In August this year, a 26% stake & open offer would have cost the investor little over $ 367 m, today at current market price of over Rs 100 the cost of the acquisition would be over $ 734 m. As if the street buzz is anything to go by, by the time the financial bids are invited in November this year, the cost would touch close to a $ 1 bn. BUT is the investor willing to shell out nearly a billion is a question that I am told even the IFCI management is afraid to answer. Leave alone the people who are closely associated with the process.

One might argue that the market forces determine the intrinsic value of a company, but one should realise that market can't force a strategic investor to pay a price that it may think is irrational and influenced by undue speculation in the market. At nearly $ 1.5 billion market cap it is even more important for the company and its administrator to decide whether they indeed want to safeguard the process which is under threat from speculators that I feel don't understand even the basics of the company.

The board of IFCI is all set to announce the shortlisted investors that would go ahead into the due diligence process. But as these investors enter the second phase the challenge is yet to come and the skeletons yet to come out. The first would be the interest subsidy that the government gives to IFCI for servicing debt that have been rolled over for over 10 years at interest rates as low the Japanese interest rates.

The second would be the debt that IFCI owes to the govt, IDBI, PSBs. These debt have been converted into FCDs convertible at par as and when IFCI has positive networth.

The third biggest challenge would be the decision on grant that govt has decided to provide IFCI for few years and which has been part of the Budget. Would the government continue with the grant if a new management takes over the financial institution.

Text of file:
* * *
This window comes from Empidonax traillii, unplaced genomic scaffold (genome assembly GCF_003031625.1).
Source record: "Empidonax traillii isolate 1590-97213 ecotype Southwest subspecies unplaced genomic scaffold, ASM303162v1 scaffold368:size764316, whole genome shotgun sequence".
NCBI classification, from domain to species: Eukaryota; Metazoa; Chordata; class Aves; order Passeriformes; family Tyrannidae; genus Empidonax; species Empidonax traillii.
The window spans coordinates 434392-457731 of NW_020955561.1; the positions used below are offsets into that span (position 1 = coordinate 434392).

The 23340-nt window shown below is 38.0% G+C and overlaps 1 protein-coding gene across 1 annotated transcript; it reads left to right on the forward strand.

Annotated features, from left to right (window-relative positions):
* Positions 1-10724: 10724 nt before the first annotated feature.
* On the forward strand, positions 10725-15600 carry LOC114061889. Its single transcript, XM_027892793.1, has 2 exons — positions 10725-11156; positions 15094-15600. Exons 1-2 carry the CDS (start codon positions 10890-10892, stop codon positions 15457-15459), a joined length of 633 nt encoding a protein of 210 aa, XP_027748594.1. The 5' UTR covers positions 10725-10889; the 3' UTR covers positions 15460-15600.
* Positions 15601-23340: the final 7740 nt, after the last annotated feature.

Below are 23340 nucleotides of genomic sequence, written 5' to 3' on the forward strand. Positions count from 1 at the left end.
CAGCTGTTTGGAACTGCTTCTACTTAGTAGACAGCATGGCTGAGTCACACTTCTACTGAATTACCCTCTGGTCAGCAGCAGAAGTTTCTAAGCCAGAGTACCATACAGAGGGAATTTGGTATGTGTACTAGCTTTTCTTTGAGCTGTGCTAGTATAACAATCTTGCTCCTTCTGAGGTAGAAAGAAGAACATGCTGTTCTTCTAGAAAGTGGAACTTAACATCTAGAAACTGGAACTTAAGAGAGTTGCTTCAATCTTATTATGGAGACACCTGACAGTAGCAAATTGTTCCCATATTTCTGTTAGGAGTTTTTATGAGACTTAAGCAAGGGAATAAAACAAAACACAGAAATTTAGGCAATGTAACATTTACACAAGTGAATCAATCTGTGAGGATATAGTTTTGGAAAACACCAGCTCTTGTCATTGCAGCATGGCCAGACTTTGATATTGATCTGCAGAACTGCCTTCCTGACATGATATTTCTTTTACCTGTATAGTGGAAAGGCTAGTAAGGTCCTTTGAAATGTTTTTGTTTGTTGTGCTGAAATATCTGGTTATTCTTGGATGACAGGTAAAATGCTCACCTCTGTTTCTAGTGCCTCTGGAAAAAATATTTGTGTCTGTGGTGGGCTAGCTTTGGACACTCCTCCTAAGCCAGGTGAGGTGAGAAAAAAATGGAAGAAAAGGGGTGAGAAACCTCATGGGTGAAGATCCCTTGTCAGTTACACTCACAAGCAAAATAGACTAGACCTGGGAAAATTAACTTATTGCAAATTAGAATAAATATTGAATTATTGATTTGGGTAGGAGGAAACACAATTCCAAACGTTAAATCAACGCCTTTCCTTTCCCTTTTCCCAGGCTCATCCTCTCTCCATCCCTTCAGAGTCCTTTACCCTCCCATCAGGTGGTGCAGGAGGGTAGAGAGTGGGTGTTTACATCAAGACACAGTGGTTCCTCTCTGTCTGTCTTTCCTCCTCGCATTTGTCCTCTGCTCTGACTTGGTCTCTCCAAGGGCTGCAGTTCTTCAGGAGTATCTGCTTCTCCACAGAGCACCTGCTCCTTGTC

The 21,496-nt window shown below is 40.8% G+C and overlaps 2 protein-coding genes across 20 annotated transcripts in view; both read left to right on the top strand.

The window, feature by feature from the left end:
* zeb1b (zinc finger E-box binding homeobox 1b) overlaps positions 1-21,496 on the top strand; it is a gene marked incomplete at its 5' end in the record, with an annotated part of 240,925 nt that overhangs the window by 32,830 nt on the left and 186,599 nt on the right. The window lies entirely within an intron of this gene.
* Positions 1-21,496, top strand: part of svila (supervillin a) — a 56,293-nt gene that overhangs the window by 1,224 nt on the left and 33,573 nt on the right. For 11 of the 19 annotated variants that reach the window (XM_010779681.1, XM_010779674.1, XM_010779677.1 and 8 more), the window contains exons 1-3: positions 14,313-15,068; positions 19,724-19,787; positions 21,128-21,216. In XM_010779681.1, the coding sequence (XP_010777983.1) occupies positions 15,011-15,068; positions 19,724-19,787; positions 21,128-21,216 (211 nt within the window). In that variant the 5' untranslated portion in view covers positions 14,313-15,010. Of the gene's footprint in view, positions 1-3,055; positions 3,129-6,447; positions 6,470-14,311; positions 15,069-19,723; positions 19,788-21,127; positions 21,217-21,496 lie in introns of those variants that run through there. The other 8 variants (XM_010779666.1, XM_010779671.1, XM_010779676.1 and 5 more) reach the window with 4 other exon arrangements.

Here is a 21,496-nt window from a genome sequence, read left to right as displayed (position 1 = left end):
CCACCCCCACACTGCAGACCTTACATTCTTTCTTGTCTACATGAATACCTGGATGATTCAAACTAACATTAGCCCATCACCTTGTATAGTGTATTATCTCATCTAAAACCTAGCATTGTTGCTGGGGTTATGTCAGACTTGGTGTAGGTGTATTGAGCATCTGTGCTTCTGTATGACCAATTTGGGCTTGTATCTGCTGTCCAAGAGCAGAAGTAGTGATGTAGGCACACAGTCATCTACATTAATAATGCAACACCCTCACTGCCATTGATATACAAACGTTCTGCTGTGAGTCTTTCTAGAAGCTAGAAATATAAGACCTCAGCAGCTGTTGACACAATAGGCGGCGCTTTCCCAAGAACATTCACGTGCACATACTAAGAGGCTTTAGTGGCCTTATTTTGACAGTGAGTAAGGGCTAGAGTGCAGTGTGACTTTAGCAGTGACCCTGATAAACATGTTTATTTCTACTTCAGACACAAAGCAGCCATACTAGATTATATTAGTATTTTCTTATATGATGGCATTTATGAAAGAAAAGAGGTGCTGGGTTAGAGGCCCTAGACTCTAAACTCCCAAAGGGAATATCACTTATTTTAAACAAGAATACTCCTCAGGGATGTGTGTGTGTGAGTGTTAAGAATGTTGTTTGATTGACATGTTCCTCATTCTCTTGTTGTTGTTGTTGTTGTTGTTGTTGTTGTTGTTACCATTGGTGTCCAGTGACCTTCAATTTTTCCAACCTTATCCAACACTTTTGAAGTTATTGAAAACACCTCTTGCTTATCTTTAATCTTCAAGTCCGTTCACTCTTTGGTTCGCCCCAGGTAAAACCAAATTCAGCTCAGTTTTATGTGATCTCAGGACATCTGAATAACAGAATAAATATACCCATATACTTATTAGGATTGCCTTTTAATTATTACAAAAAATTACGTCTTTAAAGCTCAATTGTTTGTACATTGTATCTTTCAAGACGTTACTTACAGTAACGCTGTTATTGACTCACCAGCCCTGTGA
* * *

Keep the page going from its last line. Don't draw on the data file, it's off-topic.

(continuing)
Fourth, it is almost certain now that in all probability a foreign investor or consortium will be the front runner for IFCI, considering it hardly had any domestic public sector bank envisaging interest. But will the foreign investor take the plunge considering that the cost of acquisition is likely to increase by nearly 2x by the time the preferential issue is made in Jan 2008. To make it simple to understand for

This is the first time perhaps that a financial institution undergoing a restructuring will pose challenge not only to the management, the stock exchanges, the regulator, the advisors and potential investors. Can IFCI trading be suspended pending completion of the process & preferential allotment. If that happens what happens to shareholders some may ask, if the current price is overvalued this price is atleast assured to the shareholders, if IFCI is undervalued the investor's bid will reflect the same. In both the case, the open offer will be available to the minority shareholders. But that is only if the intention is ensure a safe completion of process. The chances of which are diminishing with every rise in price. Who will take that decision?

Whatever, the market may value IFCI at, it is highly likely that there might be a mismatch in the making. And the fear is just getting worse for the people associated with the restructuring process.